My Companion on the Moor, Friends
Of our Finnish sculptors, animals have been a central motif particularly for Emil Cedercreutz, Jussi Mäntynen and Pirkko Nukari. All three are introduced at the Encounters exhibition. Despite the diversity of his works that included common people, animal motifs, sketches for grave monuments, religious themes and portraits of historical figures from Gustaf II Adolph and Georg Carl von Döbeln to Minna Canth and Benito Mussolini, Cedercreutz is particularly renowned for his depictions of horses. He sculpted from plaster and cast in bronze countless work, circus and riding horses, rider statues and mares with their foals expressing motherly love. Of all these, the Finnish work horse was closest to his heart; the ploughman and cultivator with his horse was one of his favourite themes.
“I have always been quite fond of horses. Those four feet that strike the beat for the tune of life, so to speak, those two moving ears, that somewhat clumsy body, and most of all, those large, wise, unmoving eyes – oh, how much I like them!”
At the beginning of the 20th century, Cedercreutz brought modern impressionist influences into Finnish sculpture. He often left his sculptures in a sketch-like state and sought to immortalize the impression of a fleeting moment. This is evident in the work Toverini nummella (My Companion on the Moor, 1906, cast in bronze in 2013) that is part of the exhibition, depicting a horse eating tree bark on a pasture. The animal, the tree that has been gnawed to death and the ground that forms the base part of the sculpture form a unified, vividly depicted whole. Ystävykset (Friends, 1906, cast in bronze in 1996), also part of the exhibition, is a more metaphorical symbol of the interaction and dependency between man and nature. Animal protection was close to Cedercreutz’s heart. He assisted the Eläinsuojelus animal protection journal and wrote articles specifically about the heart-wrenching poor treatment of horses.
In his day, Cedercreutz garnered praise from someone prestigious. General Mannerheim, whose rider statue Cedercreutz made sketches of in plaster on several occasions, allegedly said that anyone could sculpt his likeness, but Cedercreutz was the only one who was able to sculpt the horse underneath him.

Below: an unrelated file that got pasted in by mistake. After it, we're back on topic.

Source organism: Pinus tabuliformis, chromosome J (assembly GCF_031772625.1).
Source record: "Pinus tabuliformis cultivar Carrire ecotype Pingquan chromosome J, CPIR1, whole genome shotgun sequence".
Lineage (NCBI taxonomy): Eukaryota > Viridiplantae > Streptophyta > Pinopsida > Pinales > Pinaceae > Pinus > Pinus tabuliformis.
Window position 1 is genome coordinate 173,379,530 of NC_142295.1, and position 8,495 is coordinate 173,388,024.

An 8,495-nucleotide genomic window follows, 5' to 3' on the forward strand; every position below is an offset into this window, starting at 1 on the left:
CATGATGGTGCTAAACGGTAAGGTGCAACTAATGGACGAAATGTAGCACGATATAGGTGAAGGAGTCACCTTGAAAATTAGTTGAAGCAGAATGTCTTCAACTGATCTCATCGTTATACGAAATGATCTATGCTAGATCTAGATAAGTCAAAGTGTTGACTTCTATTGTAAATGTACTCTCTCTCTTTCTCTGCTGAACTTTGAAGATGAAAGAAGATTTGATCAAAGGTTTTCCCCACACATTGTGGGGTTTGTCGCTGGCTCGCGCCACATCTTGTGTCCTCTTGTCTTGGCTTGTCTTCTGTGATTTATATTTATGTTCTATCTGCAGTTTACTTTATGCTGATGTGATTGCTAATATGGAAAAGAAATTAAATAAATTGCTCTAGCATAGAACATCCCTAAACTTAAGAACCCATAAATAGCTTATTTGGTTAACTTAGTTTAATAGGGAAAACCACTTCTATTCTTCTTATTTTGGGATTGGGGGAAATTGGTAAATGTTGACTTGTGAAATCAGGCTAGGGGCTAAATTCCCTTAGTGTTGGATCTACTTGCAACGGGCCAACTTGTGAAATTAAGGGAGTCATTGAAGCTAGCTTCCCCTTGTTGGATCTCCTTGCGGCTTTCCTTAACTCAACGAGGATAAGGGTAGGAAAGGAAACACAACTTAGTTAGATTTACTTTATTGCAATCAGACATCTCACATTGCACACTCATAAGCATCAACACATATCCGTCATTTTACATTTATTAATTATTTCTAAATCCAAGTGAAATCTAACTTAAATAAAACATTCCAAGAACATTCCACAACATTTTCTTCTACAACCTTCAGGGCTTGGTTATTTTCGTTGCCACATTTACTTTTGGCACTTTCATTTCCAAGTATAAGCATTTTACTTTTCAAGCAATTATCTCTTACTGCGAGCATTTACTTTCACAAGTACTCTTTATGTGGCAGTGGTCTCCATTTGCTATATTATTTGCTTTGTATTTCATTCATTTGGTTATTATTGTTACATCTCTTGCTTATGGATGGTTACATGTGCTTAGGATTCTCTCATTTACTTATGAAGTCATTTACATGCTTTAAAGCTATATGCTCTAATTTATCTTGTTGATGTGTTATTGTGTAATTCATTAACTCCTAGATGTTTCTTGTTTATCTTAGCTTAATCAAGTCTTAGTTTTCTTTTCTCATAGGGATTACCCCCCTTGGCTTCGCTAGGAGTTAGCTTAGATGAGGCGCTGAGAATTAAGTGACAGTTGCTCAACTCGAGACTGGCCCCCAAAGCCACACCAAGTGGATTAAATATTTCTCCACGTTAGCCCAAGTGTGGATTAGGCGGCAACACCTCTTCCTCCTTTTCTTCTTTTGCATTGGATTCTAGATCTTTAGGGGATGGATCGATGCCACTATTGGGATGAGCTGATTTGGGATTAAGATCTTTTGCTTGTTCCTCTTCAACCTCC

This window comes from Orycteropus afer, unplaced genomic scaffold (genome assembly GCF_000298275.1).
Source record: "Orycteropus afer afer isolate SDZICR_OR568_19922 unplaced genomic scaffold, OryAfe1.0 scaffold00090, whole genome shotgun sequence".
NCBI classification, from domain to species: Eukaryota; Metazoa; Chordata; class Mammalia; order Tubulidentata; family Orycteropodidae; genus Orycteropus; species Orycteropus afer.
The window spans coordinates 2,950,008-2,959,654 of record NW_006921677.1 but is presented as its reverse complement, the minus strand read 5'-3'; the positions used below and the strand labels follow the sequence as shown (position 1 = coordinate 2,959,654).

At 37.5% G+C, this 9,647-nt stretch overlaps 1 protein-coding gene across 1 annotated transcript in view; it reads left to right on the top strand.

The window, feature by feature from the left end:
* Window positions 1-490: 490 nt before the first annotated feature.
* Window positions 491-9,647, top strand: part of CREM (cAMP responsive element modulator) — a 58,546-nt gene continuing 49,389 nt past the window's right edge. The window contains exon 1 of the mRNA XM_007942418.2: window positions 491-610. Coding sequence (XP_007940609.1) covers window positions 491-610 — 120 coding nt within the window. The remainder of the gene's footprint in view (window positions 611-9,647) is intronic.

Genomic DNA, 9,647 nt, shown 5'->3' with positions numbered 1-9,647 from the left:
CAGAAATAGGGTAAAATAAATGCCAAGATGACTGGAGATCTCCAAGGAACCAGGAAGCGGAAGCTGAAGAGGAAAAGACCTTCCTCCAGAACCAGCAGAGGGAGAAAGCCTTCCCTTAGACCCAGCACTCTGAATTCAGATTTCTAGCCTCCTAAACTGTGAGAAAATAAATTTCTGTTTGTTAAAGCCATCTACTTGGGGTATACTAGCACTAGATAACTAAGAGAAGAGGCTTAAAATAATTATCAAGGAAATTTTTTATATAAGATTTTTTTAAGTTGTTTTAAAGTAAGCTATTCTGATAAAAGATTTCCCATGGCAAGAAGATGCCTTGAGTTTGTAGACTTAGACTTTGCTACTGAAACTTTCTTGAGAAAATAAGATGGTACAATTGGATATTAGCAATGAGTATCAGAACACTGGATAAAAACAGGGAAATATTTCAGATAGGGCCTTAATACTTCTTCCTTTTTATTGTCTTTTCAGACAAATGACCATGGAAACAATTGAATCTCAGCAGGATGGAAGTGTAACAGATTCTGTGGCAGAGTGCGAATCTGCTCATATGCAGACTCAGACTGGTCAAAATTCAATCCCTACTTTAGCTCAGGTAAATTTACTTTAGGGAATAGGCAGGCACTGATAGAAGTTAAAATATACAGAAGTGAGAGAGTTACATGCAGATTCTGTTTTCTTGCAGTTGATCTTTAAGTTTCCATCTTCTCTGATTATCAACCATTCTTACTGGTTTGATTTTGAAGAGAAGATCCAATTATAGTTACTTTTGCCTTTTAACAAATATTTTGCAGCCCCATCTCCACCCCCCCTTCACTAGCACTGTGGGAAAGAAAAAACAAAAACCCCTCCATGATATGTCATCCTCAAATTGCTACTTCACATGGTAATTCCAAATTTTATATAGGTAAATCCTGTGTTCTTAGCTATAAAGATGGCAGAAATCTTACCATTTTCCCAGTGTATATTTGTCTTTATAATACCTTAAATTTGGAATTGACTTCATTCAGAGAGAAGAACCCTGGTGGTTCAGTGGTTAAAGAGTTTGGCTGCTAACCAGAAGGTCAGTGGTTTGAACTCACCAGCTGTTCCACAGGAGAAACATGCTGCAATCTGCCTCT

About the artist
Emil Cedercreutz (1879 Köyliö – 1949 Helsinki) began his art studies in the newly established sculpture classes at the Finnish Art Society’s Drawing School in 1902. He was the first Finnish sculptor to begin his studies in his native country. Cedercreutz pursued further studies under Charles van der Stappen in Brussels in 1902–03. He studied with a grant of the State of Finland in Rome in 1903–04 and at the Académie Julian in Paris in 1906. His works were on display for the first time in 1908 in Helsinki at the Finnish Artists’ exhibition at the Ateneum Art Museum. The sculpture Työn jälkeen (After the Work), completed in 1904, was accepted for the Paris Salon exhibition. Cedercreutz was invited to be an Associé member of the Salon in 1907. The most notable works among his public statues include Äestäjä (Harrower), the first public statue in Pori, erected in 1920, Äidinrakkaus (Maternal Love) depicting a mare and a foal, erected in the Varsapuistikko Park in Helsinki in 1929 and Ruorimies (Steersman), a memorial statue for those who have drowned in the sea. Cedercreutz won the second prize in the Ducat competition of the Finnish Art Society in 1902. He was one of the founding members and the first secretary of the Association of Finnish Sculptors. He was also a well-known silhouette artist and a writer. The life and work of Emil Cedercreutz is presented in the museum bearing his name in Harjavalta.
Studies and prizes
Emil Cedercreutz, My Companion on the Moor, 1906, bronze, cast in bronze in 2013, Emil Cedercreutz Museum.
Emil Cedercreutz, Friends, 1906, bronze, cast in bronze in 1996, Emil Cedercreutz Museum.
Emil Cedercreutz, Grazing, undated, bronze, cast in bronze in 2017, Emil Cedercreutz Museum.
Photo: Vesa Aaltonen.
Artist photo: Emil Cedercreutz / Finnish Heritage Agency